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The question of how one should decide among competing explanations of data is at the heart of the scientific enterprise. Computational models of cognition are increasingly being advanced as explanations of behavior. The success of this line of inquiry depends on the development of robust methods to guide the evaluation and selection of these models. This(More)
This paper describes the Buckeye corpus of spontaneous American English speech, a 307,000-word corpus containing the speech of 40 talkers from central Ohio, USA. The method used to elicit and record the speech is described, followed by a description of the protocol that was developed to phonemically label what talkers said. The results of a test of labeling(More)
Speech is produced over time, and this makes sensitivity to timing between speech events crucial for understanding language. Two experiments investigated whether perception of function words (e.g., or, are) is rate dependent in casual speech, which often contains phonetic segments that are spectrally quite reduced. In Experiment 1, talkers spoke sentences(More)
Regressive place assimilation is a form of pronunciation variation in which a word-final alveolar sound takes the place of articulation of a following labial or velar sound, as when green boat is pronounced greem boat. How listeners recover the intended word (e.g., green, given greem) has been a major focus of spoken word recognition theories. However, the(More)
Three experiments examined attentional allocation during speech processing to determine whether listeners capitalize on the rhythmic nature of speech and attend more closely to stressed than to unstressed syllables. Ss performed a phoneme monitoring task in which the target phoneme occurred on a syllable that was either predicted to be stressed or(More)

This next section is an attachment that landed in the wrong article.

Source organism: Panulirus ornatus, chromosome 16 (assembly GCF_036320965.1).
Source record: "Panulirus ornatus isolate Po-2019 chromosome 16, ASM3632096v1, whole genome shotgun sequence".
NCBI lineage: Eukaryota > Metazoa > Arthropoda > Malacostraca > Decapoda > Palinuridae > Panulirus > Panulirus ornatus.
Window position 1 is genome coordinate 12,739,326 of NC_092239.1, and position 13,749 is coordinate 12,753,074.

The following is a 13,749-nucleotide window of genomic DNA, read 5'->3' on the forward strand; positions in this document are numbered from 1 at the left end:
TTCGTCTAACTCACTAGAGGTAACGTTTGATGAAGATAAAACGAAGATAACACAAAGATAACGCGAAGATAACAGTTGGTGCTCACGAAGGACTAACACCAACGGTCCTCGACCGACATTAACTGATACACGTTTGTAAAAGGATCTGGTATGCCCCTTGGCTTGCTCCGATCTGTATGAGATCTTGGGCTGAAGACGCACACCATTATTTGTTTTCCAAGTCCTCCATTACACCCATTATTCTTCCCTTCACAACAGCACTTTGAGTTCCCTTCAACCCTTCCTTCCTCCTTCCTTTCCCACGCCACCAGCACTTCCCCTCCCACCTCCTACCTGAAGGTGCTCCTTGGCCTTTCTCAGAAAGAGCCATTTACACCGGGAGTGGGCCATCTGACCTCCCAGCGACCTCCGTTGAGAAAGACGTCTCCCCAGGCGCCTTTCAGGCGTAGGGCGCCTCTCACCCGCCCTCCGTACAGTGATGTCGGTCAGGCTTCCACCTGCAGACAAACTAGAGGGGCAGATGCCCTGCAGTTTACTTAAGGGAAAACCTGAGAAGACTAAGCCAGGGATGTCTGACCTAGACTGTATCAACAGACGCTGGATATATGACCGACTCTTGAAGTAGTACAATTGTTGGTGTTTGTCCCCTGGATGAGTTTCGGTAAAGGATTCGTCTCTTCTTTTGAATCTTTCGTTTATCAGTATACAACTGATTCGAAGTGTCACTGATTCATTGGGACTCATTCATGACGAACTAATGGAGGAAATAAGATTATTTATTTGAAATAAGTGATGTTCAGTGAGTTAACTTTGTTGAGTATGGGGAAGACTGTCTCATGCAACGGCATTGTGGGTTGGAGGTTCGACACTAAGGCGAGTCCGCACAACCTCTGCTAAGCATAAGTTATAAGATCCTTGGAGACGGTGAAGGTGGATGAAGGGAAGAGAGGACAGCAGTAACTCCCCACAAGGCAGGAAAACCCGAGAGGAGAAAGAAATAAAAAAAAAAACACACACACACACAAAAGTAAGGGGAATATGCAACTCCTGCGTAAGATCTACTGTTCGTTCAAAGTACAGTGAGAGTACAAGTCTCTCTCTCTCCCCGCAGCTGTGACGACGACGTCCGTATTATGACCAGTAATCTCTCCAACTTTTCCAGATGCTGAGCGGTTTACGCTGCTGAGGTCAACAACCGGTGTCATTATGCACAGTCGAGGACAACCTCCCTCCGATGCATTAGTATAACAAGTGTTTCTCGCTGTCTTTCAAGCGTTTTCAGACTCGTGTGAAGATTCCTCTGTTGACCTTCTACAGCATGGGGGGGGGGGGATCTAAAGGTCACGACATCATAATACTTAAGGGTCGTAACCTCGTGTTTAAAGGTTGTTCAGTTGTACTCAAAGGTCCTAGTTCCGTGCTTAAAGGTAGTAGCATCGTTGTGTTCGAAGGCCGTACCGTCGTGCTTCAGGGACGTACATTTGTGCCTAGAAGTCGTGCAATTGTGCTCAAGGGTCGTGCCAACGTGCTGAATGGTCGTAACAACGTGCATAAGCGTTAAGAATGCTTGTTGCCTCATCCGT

Probability weighting functions relate objective probabilities and their subjective weights, and play a central role in modeling choices under risk within cumulative prospect theory. While several different parametric forms have been proposed, their qualitative similarities make it challenging to discriminate among them empirically. In this paper, we use(More)
To model behavior, scientists need to know how models behave. This means learning what other behaviors a model can produce besides the one generated by participants in an experiment. This is a difficult problem because of the complexity of psychological models (e.g., their many parameters) and because the behavioral precision of models (e.g., interval-scale(More)
  • M A Pitt
  • 1994
In 2 experiments the author investigated how musicians and nonmusicians differentially perceive the dimensions of pitch and timbre. A categorization task was used in Experiment 1 to assess Ss' ability to identify how 2 consecutively presented tones changed along these dimensions. A speeded classification task was used in Experiment 2 to measure Ss' ability(More)